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Apple under fire in Taiwan over workers rights

Apple under fire in Taiwan over workers rights

Apple has come under fire for its relations with companies that have allegedly abusive work practices reports the Global Post.

According the newspaper, protesters gathered outside Apple's offices in Taipei to voice their anger over its relationship with flat-panel maker Wintek, which labour groups claim exploits workers in Taiwan and China.

Wintek reportedly fired 600 workers in December last year, cut salaries and made employees work unpaid overtime to fill rush orders.

Labour groups also alleges a Wintek subsidiary in Dongguan, China, cut workers' salaries without negotiation, has unacceptable working conditions and illegally fired 19 workers after a strike in mid-April the Global Post reports.

"We want to go through Apple to put pressure on Wintek," said Chu Wei-li, 30, secretary-general of the Taipei-based National Federation of Independent Trade Unions, who took part in the protests outside Apple's Taipei office on Thursday morning. One protester held up an Apple MacBook with the Chinese characters for "responsibility" displayed on the screen.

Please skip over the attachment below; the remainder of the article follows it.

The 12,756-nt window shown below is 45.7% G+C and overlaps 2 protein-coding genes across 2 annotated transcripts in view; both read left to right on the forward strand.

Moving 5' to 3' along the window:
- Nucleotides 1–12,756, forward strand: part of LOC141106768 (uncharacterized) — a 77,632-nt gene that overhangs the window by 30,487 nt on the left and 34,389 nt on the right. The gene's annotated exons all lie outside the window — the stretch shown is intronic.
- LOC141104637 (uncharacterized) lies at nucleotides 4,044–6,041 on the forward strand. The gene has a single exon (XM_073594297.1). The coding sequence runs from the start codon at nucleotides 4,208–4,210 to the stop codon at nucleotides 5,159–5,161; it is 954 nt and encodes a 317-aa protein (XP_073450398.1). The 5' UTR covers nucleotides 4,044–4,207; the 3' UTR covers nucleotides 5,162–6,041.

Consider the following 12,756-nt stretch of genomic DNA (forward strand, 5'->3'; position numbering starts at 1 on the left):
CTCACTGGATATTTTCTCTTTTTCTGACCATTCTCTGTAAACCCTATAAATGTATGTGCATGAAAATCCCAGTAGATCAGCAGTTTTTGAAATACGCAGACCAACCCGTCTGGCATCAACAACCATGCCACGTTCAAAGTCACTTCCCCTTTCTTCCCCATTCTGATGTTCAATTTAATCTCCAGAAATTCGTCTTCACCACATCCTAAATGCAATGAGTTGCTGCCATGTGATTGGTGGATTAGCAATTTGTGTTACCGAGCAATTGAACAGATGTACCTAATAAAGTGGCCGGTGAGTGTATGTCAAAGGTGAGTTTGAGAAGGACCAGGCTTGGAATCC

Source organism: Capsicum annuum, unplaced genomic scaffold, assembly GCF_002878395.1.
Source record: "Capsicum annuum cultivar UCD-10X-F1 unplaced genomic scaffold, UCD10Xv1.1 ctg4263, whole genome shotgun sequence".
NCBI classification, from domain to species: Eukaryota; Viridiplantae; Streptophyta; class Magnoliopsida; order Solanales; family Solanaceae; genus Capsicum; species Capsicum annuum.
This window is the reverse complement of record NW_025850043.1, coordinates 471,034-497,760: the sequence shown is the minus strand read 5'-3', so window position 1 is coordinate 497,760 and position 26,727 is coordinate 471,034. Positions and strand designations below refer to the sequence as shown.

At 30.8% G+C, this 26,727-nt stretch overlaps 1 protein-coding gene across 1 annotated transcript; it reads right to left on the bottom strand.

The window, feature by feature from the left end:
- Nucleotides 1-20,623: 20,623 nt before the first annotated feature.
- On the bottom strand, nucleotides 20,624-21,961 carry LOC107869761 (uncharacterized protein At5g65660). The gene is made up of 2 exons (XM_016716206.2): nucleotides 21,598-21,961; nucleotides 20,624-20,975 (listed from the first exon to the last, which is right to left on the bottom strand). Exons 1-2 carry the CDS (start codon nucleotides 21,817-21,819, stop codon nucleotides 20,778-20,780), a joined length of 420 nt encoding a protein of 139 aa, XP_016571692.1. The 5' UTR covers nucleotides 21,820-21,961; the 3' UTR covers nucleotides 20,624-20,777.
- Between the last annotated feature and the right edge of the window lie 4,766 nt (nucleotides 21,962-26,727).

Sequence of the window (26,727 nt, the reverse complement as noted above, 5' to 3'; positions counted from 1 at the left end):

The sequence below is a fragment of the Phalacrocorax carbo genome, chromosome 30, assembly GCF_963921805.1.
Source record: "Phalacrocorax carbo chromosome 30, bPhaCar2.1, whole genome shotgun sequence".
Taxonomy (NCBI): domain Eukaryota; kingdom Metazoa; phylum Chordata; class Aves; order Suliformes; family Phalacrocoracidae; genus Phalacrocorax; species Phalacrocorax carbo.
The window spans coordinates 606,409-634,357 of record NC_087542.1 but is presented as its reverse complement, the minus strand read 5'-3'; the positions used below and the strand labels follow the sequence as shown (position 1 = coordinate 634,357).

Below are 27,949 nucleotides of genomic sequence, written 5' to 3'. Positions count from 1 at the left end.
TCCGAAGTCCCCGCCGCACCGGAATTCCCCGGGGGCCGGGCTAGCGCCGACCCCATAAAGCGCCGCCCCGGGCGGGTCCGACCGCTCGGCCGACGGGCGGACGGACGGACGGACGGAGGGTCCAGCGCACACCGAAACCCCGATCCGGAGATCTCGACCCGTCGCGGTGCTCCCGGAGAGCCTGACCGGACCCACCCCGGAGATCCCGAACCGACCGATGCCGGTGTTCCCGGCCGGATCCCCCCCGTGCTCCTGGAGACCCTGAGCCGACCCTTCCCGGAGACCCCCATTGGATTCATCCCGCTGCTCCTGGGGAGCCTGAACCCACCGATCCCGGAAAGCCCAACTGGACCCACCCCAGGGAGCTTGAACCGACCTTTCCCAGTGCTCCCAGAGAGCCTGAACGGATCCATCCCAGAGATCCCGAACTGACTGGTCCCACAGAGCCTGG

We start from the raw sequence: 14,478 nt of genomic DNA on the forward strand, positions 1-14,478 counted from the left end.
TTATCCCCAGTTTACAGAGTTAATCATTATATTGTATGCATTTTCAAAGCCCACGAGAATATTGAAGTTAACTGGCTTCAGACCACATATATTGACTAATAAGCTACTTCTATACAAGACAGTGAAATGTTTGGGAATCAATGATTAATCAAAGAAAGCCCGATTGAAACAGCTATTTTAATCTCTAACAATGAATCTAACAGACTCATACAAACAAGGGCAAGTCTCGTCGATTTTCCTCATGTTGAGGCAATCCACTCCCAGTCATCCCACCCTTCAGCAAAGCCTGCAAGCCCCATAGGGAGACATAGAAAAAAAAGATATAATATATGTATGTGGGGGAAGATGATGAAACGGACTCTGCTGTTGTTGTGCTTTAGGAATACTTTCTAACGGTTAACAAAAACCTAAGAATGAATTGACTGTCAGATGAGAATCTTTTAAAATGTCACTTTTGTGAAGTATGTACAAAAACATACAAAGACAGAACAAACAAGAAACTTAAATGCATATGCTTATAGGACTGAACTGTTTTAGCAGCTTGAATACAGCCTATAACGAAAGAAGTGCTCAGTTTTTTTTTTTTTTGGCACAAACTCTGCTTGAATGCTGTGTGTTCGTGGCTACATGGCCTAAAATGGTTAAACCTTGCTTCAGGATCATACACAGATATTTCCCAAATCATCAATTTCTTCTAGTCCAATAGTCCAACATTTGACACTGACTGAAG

Wintek has denied any wrongdoing with spokesperson Susie Lee claiming in an email that record net losses in 2008 due to the global downturn, and was forced to institute "cost-saving measures."

Apple's Asia spokesperson Jill Tan added: "Apple is committed to ensuring the highest standards of social responsibility wherever our products are [made]," and pointed me to the firm's corporate responsibility information."

"Apple conducts regular audits of suppliers to make sure they comply with Apple's code of conduct, Tan said, and "we require corrective actions when we find violations."

This is not the first time Apple has come under scrutiny for allegedly poor labour conditions. In 2006, the Mail On Sunday claimed Apple's iPods were made by mainly female workers in a Foxconn Chinese factory, earning as little as £27 (US$43) per month for up to 15-hour days. The report alleged workers lived in dormitories that housed 100 people, while visitors from the outside world were not permitted.

Apple launched its own investigation to enforce certain changes in labour practices at Foxconn's factory and issued a statement.

"Apple is committed to ensuring that working conditions in our supply chain are safe, workers are treated with respect and dignity, and manufacturing processes are environmentally responsible," Apple said at the time.


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